Sadly, however, it’s not so simple, for Quinn is yet another in the long, loooooong line of marriage-shy bachelors who inhabit the pages of historical romance (his father’s death so devastated his mother that it nearly killed her, so love is a big no-no as far as he’s concerned). I have to say that I was with Annabelle on this one – her solution would have been perfect for them both but for the fact that marriage-averse though Quinn is, he is adamant that he would never get married and then leave his wife behind. I couldn’t make sense of it. He doesn’t want a wife and yet has thought sufficiently about the idea to be sure he wouldn’t leave her behind if he had one. Inconsistencies – Quinn has them.
He rejects Annabelle’s proposal, which both annoys and angers her – yet within minutes, they’re sucking face and fondling each other like there’s no tomorrow – and not for the first time. There are three (?) such encounters in the first two-thirds or so of the book, and they all follow the same pattern of stubborn-Annabelle glaring at Quinn and facing him down while simultaneously trembling at his oh, so sexy nearness followed by passionate snogging and whatever, followed by ‘oh, no! What am I doing?! He’s so damn hot but I must resist and this can never happen again!’ (my paraphrasing.)
Want him or don’t want him, Annabelle, but stop with the self-recrimination. There’s getting swept away by passion and there’s being dumb – and Quinn, if you don’t want to marry her, learn to keep your hands to yourself.
In the space of a week or so, Annabelle sees the rakish scapegrace she has known transform into “a mature and responsible man”, someone capable of managing a large estate, making sensible suggestions about improvements, willing to muck-in with the farmhands and tenants as well as become her closest confidante and ally. (Did he run into a phonebooth and rip his shirt open or something?) They spend time together about the estate during the day and exchanging stories and playing chess in the evenings – it’s all very lovely and domestic, but she’s still got to find someone to marry or lose her home. One of the best moments in the book comes when he suggests perhaps she should find somewhere else to live rather than risk being shackled to a man she doesn’t love, and Annabelle lets him have it:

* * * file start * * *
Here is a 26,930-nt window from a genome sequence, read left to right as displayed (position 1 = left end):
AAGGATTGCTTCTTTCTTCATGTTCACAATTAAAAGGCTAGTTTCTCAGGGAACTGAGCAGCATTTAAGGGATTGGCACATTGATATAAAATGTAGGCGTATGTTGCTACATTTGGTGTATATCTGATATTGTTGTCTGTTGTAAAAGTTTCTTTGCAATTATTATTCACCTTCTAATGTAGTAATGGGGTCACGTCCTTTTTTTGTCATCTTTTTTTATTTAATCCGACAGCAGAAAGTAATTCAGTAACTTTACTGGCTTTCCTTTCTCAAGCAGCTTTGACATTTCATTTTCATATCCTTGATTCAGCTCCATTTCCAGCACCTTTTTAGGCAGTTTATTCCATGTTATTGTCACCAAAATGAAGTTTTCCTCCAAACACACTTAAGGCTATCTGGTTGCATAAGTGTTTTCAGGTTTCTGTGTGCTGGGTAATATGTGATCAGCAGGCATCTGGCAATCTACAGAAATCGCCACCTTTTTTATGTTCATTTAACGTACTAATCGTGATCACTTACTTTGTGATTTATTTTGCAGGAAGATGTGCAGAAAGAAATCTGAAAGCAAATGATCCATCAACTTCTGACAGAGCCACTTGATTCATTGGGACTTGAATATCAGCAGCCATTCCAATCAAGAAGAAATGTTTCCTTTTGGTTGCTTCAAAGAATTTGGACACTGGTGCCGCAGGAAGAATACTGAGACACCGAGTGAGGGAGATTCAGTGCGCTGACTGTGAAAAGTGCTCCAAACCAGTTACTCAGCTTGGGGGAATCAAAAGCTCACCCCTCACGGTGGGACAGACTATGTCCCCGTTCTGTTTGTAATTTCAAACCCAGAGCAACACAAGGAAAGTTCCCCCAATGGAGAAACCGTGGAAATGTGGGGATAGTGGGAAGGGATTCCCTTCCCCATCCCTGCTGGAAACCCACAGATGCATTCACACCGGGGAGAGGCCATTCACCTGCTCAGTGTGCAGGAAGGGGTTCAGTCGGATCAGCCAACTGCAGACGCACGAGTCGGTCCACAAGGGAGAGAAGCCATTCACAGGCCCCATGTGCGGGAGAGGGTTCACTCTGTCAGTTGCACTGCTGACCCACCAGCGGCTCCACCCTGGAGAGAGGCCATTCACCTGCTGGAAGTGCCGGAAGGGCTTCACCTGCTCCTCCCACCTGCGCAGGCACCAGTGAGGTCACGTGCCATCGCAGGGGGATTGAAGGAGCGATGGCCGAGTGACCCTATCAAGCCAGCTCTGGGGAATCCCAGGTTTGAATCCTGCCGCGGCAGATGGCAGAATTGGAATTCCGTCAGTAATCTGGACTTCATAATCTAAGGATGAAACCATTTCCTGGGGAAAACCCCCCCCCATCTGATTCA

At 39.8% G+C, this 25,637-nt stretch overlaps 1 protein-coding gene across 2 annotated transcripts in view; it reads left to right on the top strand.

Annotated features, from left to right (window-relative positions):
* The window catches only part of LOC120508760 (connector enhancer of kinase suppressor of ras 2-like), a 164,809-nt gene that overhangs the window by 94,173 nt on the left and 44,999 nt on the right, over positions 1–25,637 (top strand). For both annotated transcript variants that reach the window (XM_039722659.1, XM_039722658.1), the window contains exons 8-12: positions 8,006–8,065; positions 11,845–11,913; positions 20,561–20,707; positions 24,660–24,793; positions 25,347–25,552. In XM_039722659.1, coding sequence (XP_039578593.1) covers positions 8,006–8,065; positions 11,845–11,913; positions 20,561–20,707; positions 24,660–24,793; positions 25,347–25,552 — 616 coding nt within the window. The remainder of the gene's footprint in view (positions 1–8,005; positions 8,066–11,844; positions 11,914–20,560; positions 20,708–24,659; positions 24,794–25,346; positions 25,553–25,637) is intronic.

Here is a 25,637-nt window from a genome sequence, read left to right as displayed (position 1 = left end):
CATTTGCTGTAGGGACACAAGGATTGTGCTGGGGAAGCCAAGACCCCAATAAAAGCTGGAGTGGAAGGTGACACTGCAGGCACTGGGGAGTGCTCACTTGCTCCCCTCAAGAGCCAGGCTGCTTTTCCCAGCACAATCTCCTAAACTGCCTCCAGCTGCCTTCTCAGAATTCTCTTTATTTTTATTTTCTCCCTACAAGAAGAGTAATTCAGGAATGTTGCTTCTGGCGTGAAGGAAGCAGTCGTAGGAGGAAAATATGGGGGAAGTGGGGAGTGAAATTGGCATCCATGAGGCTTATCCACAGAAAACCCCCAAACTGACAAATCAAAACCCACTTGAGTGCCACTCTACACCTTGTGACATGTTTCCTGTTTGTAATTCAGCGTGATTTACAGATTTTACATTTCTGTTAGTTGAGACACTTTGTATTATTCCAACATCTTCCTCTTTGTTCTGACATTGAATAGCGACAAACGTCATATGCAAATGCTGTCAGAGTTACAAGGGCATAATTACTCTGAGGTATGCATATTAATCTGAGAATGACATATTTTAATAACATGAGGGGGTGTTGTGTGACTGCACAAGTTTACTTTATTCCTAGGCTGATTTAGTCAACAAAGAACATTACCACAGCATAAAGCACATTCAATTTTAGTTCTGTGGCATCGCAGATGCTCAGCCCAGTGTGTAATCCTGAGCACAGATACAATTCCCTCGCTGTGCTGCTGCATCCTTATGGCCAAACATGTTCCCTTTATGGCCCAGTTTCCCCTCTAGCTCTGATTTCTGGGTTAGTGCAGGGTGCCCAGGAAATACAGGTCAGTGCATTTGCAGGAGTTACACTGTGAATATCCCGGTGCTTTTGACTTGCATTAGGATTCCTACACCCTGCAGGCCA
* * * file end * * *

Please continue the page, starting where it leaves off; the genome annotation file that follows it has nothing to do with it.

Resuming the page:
“While you were in your nursery, watched over by your nanny, I was being woken in the middle of the night to flee in the darkness because my father had gambled and drunk away the rent money. Again. I remember nights sleeping in doorways and in abandoned buildings, going without food for days, clothes worn to rags…hearing rats gnawing in the walls, picking out maggots from the flour so we could make bread, feeling the lice—”
“So don’t talk to me of home and what that means when you’ve always had one. Or how I should simply walk away from mine.” Her hand swiped angrily at her cheek to wipe the tear away. “Because you don’t know what you’re talking about.”
This is an emotional high-point in the story and the first (and probably only time) I found myself warming to Annabelle, who is good at everything and pretty much perfect. When all’s said and done though, both principals are bland and don’t transcend their respective stereotypes, and there is little discernible chemistry between them in the various love scenes. The writing is generally solid; I just wish Ms. Harrington had found a plotline that didn’t require her to obfuscate and gloss over certain aspects of it.
To sum up – When the Scoundrel Sins (another title that has little to do with the book’s content) is a mostly decent read that needed a stronger and more plausible plotline and more fully-rounded characters. It contains flashes of humour and I liked the author’s explanation of Annabelle’s deep attachment to Glenarvon and her eventual decision to go her own way, together with Quinn’s intention to prove himself by becoming his own man away from his brother’s shadow; but the flaws in the plot and somewhat lacklustre romance make this a book I can’t, in all honesty, recommend.